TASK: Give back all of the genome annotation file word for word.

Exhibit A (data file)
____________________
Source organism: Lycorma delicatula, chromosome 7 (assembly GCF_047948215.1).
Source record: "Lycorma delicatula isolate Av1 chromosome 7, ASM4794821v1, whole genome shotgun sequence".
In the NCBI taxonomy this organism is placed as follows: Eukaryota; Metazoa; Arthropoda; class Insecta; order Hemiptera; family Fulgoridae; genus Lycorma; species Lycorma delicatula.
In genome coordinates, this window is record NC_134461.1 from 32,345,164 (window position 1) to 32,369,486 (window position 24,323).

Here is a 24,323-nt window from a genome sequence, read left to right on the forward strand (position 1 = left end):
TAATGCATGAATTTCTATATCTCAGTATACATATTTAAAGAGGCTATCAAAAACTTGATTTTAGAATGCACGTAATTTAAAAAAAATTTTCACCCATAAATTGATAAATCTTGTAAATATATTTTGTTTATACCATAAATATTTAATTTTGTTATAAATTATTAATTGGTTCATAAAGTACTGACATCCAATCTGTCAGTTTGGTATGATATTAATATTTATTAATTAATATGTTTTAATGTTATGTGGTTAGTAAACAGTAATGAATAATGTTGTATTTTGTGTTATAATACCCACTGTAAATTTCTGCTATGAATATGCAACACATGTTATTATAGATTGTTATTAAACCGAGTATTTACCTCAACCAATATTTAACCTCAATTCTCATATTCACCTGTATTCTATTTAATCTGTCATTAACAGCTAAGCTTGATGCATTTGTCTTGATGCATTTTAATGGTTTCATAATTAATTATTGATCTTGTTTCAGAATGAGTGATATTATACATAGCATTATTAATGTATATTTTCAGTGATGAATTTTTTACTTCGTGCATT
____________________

Source organism: Lycorma delicatula, chromosome 7 (assembly GCF_047948215.1).
Source record: "Lycorma delicatula isolate Av1 chromosome 7, ASM4794821v1, whole genome shotgun sequence".
In the NCBI taxonomy this organism is placed as follows: Eukaryota; Metazoa; Arthropoda; class Insecta; order Hemiptera; family Fulgoridae; genus Lycorma; species Lycorma delicatula.
In genome coordinates, this window is record NC_134461.1 from 32,345,164 (window position 1) to 32,369,486 (window position 24,323).

Here is a 24,323-nt window from a genome sequence, read left to right on the forward strand (position 1 = left end):
TAATGCATGAATTTCTATATCTCAGTATACATATTTAAAGAGGCTATCAAAAACTTGATTTTAGAATGCACGTAATTTAAAAAAAATTTTCACCCATAAATTGATAAATCTTGTAAATATATTTTGTTTATACCATAAATATTTAATTTTGTTATAAATTATTAATTGGTTCATAAAGTACTGACATCCAATCTGTCAGTTTGGTATGATATTAATATTTATTAATTAATATGTTTTAATGTTATGTGGTTAGTAAACAGTAATGAATAATGTTGTATTTTGTGTTATAATACCCACTGTAAATTTCTGCTATGAATATGCAACACATGTTATTATAGATTGTTATTAAACCGAGTATTTACCTCAACCAATATTTAACCTCAATTCTCATATTCACCTGTATTCTATTTAATCTGTCATTAACAGCTAAGCTTGATGCATTTGTCTTGATGCATTTTAATGGTTTCATAATTAATTATTGATCTTGTTTCAGAATGAGTGATATTATACATAGCATTATTAATGTATATTTTCAGTGATGAATTTTTTACTTCGTGCATT